One morning, after printing a 2D portrait which featured a number of obvious flaws, with areas of poor extrusion in some places, and pools of over-extruded chocolate in others, Anthony presented his results to the team, and although the prints were like nothing anyone had ever seen before, and actually quite an astounding achievement, he pointed out the flaws and the need to perfect the process, and admitted he was open to ideas about how to move forward.

It was the founder of Choc Edge, Dr Liang, who suggested moving backwards, not fowards, and starting again from scratch, stating that whether you are aiming to print a detailed floral pattern, a portrait, or a simple square, they are all illustrations, with the same fixed line thickness, so it would pay to just focus solely on a square and print it a hundred, five hundred or a thousand times until you get the perfect result. This made sense to Anthony, having by now been clouded by all the complex illustrations he'd been trying to print - You certainly couldn't print a perfect drawing, pattern or portrait if a perfect square wasn't possible.

It was at this point that Anthony spent weeks printing hundreds of tiny squares in chocolate, noting all the changes in the code and parameters he was making, leaving little chocolate sqaures all over the studio for people to nibble while working away. Mark, on the other hand, was often leaving pieces of his hair here and there after tearing it out, as he had almost perfected the parameters for 3D models but something wasn't quite right, and from his results it was clear that just one final tweak was needed to print 3D models flawlessly every time with a repeatability needed to market the technology.

After what seemed like a lifetime of printing squares, Anthony had finally managed to print fifty indentical perfect squares in succession, with a uniform extrusion, in such sharp liness it was as if you were looking at
lines drawn by a thin brown magic marker as opposed to chocolate, and upon presenting his results to the team, he also unveiled a set of drawings he had printed using the exact same parameters. Everyone's jaw dropped, as it was clear that the parameters and process had finally been validated, and that this ability to print 2D renderings in chocolate would be something every Choc Creator user would want to do.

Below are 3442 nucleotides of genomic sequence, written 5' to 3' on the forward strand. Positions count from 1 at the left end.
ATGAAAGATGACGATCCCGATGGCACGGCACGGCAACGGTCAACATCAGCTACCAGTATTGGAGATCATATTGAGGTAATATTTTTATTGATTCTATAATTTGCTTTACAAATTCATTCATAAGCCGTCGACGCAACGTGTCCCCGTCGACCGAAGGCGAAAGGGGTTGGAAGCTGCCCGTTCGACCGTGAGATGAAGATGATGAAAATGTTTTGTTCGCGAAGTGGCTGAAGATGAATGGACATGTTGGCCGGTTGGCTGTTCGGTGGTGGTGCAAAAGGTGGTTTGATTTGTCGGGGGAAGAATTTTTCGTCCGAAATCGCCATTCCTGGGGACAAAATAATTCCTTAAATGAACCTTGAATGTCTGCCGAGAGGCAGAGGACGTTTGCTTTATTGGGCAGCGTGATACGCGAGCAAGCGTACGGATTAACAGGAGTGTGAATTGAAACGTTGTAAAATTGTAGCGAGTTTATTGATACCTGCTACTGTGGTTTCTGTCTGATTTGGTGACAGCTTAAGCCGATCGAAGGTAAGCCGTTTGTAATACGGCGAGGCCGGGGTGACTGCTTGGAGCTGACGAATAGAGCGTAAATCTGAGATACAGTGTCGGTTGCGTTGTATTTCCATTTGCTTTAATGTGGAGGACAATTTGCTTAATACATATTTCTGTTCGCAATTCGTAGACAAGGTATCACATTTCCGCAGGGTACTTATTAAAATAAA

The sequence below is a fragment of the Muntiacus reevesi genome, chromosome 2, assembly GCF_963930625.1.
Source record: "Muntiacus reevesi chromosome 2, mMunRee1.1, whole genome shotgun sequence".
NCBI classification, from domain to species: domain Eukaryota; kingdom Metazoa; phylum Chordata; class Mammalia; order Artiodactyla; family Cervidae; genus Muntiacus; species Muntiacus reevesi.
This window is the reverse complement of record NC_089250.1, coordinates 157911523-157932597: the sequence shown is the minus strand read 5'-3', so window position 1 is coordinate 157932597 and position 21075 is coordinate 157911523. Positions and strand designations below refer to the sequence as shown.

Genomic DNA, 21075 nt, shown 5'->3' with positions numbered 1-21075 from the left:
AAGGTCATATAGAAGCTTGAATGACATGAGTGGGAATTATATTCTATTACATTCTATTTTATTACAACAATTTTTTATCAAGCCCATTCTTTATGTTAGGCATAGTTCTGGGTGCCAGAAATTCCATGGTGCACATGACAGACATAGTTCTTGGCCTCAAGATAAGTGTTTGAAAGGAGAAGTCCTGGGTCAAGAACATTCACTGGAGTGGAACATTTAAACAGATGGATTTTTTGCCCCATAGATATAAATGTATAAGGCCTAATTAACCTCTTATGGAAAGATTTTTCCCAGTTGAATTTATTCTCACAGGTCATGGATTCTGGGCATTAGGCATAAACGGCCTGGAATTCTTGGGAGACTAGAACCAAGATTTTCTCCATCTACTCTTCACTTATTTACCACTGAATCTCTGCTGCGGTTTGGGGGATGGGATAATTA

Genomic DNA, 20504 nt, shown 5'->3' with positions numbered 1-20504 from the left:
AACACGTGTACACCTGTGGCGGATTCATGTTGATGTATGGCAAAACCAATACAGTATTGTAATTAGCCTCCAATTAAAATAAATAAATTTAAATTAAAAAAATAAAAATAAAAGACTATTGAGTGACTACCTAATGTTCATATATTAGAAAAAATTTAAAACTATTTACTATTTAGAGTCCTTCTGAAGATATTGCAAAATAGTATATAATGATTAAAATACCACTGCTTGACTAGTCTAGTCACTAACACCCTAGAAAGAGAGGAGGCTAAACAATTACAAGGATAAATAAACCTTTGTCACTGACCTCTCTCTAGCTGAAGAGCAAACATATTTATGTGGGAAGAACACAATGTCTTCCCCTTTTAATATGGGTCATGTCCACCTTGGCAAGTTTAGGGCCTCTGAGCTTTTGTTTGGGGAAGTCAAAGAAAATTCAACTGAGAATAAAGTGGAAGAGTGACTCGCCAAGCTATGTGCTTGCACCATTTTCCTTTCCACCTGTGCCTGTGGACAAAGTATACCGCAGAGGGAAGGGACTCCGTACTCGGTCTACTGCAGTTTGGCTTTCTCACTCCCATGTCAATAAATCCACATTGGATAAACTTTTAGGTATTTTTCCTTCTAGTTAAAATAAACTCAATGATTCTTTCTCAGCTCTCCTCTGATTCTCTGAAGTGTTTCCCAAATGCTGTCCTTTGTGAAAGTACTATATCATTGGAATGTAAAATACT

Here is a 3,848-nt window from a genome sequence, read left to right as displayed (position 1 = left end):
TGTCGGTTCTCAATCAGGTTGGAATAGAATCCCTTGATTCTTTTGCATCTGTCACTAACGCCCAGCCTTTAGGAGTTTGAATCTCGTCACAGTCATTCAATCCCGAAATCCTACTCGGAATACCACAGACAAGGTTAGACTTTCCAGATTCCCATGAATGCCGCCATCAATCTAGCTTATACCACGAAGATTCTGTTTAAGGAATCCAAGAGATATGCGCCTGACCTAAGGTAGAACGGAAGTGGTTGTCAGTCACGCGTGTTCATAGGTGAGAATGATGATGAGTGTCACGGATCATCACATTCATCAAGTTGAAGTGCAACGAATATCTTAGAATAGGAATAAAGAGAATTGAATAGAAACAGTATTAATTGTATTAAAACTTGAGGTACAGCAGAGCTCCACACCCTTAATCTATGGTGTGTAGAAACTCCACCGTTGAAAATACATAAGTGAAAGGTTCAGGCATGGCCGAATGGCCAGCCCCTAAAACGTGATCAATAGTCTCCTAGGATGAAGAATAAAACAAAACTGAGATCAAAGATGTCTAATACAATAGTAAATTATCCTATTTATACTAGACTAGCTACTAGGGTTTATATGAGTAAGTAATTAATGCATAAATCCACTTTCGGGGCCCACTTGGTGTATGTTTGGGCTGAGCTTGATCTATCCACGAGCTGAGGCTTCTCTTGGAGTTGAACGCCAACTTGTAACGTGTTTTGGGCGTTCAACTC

Anthony was from thereon charged with the task of producing as much high-quality, complex 2D artwork as possible in order to demonstrate the Choc Creator's prowess and new-found capability, and excited by the success of Anthony's work, Mark asked for his files to analyse and see exactly what parameters were being used, and why they were providing the desired results that the current set of 3D parameters couldn't.

An opportunity to move the business to a new location sat Mark and Anthony opposite each other, which allowed them to work closely as Mark began the arduos task of comparing every single line of code and parameter between Anthony's 2D work and his own 3D work. Any visitors to the new studio would glance over Mark's shoulder and jokingly ask if he was trying to read 'The Matrix', as that's exactly what it looked like he was trying to do.

Finally, after reading what was likely more code in a month than books he'd read in his lifetime, Mark spotted something that was only very slightly different between the two designers efforts, so minor it was almost unnoticeable, but it was the only thing Mark had left to try. The parameters were aligned accordingly, a G-code was generated, and Mark pushed the start button on the Choc Creator.... and the rest, as they say, is history. But is it ancient Egyptian history ? - It certainly parallels the discoveries made owing to the "Rosetta Stone". Through his discovery, Anthony was able to provide Mark with "Ancient Greek" which they had both come to understand, and Mark was able to use this to translate his "Egyptian Hieroglyphs". It is a testament to Mark that 3D chocolate printing is not only possible, but reliable, repeatable, and the highest quality it can be.

We therefore refer to this period of R&D as the "Rosetta Stone", as Anthony's desire to print his 2D illustrations resulted in Mark discovering the final key needed to print amazing 3D objects in chocolate.

There are many morals to this story; "Never give up", "Seek and you will find", "Two heads are better than one", and we also like to think this story demonstrates how important it is to work as a team, and to admit to your colleagues that you need help at times, no matter how deep your knowledge runs. Nobody's perfect - that's impossible - but it certainly IS possible to have the perfect team.